And I think this is the main fundamental problem with mental health, people don’t talk about how they feel. They really don’t. But what do they think of when they see a spider and they are afraid of spiders? What do they think of when they believe there is no way out? How your emotions are at the start of the day and then two hours later? What affects your mood? What is your trigger? What is your safe place and why? Why do you think you cannot stand up to bullies? What will happen when you do? Are you afraid? Of what exactly? There is so many questions I would like to ask, yet can’t find answers online. What we need are real-life conversations about mental health. Honest, open and not embarrassing.
You know, when I finished my therapy a few years ago, I knew that anxiety and depression will always be part of my life, but little I knew that it will be so quickly when I find myself again on a therapist chair. I haven’t been great for a few weeks now, I mean, I am not suicidal, but I am struggling. And it’s not depression this time, but extreme anxiety, low self-esteem, anger management, and online shopping addiction. I think I reached a rock bottom again, with my own boyfriend having enough of me. It’s actually not even a rock bottom if I am honest, it’s like I have been walking and walking, and I am stuck in front of the wall now, with no doors, or windows and no other direction to go to. I have to cross this wall, but I don’t know how to. I do have the idea of what is causing me to feel this way, but I do need professional help to guide me. And it’s not embarrassing to do that. I wish it took me longer to be strong on my own, but it’s ok, I am strong enough now to ask for help again.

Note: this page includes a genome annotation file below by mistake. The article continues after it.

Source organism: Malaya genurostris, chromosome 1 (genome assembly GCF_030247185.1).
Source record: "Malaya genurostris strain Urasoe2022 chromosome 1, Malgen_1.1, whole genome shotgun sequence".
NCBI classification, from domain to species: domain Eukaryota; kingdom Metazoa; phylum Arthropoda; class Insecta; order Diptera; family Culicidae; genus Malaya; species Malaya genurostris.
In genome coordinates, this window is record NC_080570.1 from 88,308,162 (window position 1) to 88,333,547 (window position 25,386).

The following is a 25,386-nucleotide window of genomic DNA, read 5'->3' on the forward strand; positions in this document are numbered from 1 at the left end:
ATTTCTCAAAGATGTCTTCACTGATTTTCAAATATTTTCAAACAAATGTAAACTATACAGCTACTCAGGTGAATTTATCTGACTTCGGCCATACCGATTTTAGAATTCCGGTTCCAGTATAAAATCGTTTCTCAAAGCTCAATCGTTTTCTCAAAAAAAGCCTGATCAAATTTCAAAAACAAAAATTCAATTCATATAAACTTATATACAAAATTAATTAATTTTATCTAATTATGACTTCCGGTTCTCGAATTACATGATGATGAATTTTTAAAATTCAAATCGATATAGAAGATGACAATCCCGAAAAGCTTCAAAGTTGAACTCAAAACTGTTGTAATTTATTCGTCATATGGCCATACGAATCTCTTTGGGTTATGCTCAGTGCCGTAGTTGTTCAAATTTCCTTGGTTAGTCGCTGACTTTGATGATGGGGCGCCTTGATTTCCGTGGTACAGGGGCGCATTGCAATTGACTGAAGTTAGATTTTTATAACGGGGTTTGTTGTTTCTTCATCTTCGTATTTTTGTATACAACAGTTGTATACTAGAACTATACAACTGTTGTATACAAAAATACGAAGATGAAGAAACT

I am constantly talking about ‘talking about’ mental health because my goals are to prevent suicides by sharing my own knowledge and help other people who feel similar to me. If we talk more about how we feel, what is it like to go through depression and anxiety, and get familiar with different feelings and emotions, then more people will be aware of it too, and so they can ask for help when they need it. It’s ok not to be ok. Not everyone is perfect, and not every situation is perfect, but we aren’t alone with this and together we can go through this.
Me going through therapy again won’t stop me from writing about my own emotions. If someone can help me, and then I can help someone else, then that’s what matters to me. I am not saying am not afraid, because I so am to go through it again. But I know am not alone with this, and we can all help each other by sharing how we feel.
My first step is done, I did ask for help. It’s time for you now.